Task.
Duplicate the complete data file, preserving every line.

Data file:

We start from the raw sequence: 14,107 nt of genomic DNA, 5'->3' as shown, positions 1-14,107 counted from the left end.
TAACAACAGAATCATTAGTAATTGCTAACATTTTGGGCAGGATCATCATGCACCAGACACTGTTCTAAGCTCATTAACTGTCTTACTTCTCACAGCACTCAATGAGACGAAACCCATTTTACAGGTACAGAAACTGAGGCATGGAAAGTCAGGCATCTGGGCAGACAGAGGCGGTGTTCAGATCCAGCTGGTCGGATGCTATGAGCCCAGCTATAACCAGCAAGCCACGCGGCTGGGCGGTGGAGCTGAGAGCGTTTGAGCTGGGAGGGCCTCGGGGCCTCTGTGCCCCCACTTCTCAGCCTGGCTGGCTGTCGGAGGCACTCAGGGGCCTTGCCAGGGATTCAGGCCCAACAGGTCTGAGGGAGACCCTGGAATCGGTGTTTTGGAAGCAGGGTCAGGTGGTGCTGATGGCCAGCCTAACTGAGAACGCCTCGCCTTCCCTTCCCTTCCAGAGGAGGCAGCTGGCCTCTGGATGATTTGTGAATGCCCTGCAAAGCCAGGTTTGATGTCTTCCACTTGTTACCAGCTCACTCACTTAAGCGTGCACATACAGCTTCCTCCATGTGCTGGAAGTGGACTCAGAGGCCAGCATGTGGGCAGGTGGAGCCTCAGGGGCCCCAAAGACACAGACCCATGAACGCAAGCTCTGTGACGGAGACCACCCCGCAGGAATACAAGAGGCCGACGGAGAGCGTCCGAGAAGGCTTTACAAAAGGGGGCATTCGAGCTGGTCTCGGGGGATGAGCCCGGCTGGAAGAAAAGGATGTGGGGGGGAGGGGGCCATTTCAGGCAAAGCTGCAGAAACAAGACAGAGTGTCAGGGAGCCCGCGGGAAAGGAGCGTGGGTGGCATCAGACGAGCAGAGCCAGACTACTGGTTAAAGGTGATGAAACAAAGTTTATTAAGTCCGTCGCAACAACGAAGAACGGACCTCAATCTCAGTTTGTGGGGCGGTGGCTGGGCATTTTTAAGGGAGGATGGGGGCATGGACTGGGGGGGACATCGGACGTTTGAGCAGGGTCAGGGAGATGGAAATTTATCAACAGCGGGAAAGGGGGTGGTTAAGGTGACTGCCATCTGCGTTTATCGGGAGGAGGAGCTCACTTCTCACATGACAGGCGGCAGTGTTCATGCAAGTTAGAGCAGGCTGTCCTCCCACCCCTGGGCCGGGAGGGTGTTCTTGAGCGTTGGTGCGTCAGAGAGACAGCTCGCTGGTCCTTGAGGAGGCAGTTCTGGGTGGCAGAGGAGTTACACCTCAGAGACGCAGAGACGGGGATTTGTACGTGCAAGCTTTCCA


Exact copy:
We start from the raw sequence: 14,107 nt of genomic DNA, 5'->3' as shown, positions 1-14,107 counted from the left end.
TAACAACAGAATCATTAGTAATTGCTAACATTTTGGGCAGGATCATCATGCACCAGACACTGTTCTAAGCTCATTAACTGTCTTACTTCTCACAGCACTCAATGAGACGAAACCCATTTTACAGGTACAGAAACTGAGGCATGGAAAGTCAGGCATCTGGGCAGACAGAGGCGGTGTTCAGATCCAGCTGGTCGGATGCTATGAGCCCAGCTATAACCAGCAAGCCACGCGGCTGGGCGGTGGAGCTGAGAGCGTTTGAGCTGGGAGGGCCTCGGGGCCTCTGTGCCCCCACTTCTCAGCCTGGCTGGCTGTCGGAGGCACTCAGGGGCCTTGCCAGGGATTCAGGCCCAACAGGTCTGAGGGAGACCCTGGAATCGGTGTTTTGGAAGCAGGGTCAGGTGGTGCTGATGGCCAGCCTAACTGAGAACGCCTCGCCTTCCCTTCCCTTCCAGAGGAGGCAGCTGGCCTCTGGATGATTTGTGAATGCCCTGCAAAGCCAGGTTTGATGTCTTCCACTTGTTACCAGCTCACTCACTTAAGCGTGCACATACAGCTTCCTCCATGTGCTGGAAGTGGACTCAGAGGCCAGCATGTGGGCAGGTGGAGCCTCAGGGGCCCCAAAGACACAGACCCATGAACGCAAGCTCTGTGACGGAGACCACCCCGCAGGAATACAAGAGGCCGACGGAGAGCGTCCGAGAAGGCTTTACAAAAGGGGGCATTCGAGCTGGTCTCGGGGGATGAGCCCGGCTGGAAGAAAAGGATGTGGGGGGGAGGGGGCCATTTCAGGCAAAGCTGCAGAAACAAGACAGAGTGTCAGGGAGCCCGCGGGAAAGGAGCGTGGGTGGCATCAGACGAGCAGAGCCAGACTACTGGTTAAAGGTGATGAAACAAAGTTTATTAAGTCCGTCGCAACAACGAAGAACGGACCTCAATCTCAGTTTGTGGGGCGGTGGCTGGGCATTTTTAAGGGAGGATGGGGGCATGGACTGGGGGGGACATCGGACGTTTGAGCAGGGTCAGGGAGATGGAAATTTATCAACAGCGGGAAAGGGGGTGGTTAAGGTGACTGCCATCTGCGTTTATCGGGAGGAGGAGCTCACTTCTCACATGACAGGCGGCAGTGTTCATGCAAGTTAGAGCAGGCTGTCCTCCCACCCCTGGGCCGGGAGGGTGTTCTTGAGCGTTGGTGCGTCAGAGAGACAGCTCGCTGGTCCTTGAGGAGGCAGTTCTGGGTGGCAGAGGAGTTACACCTCAGAGACGCAGAGACGGGGATTTGTACGTGCAAGCTTTCCA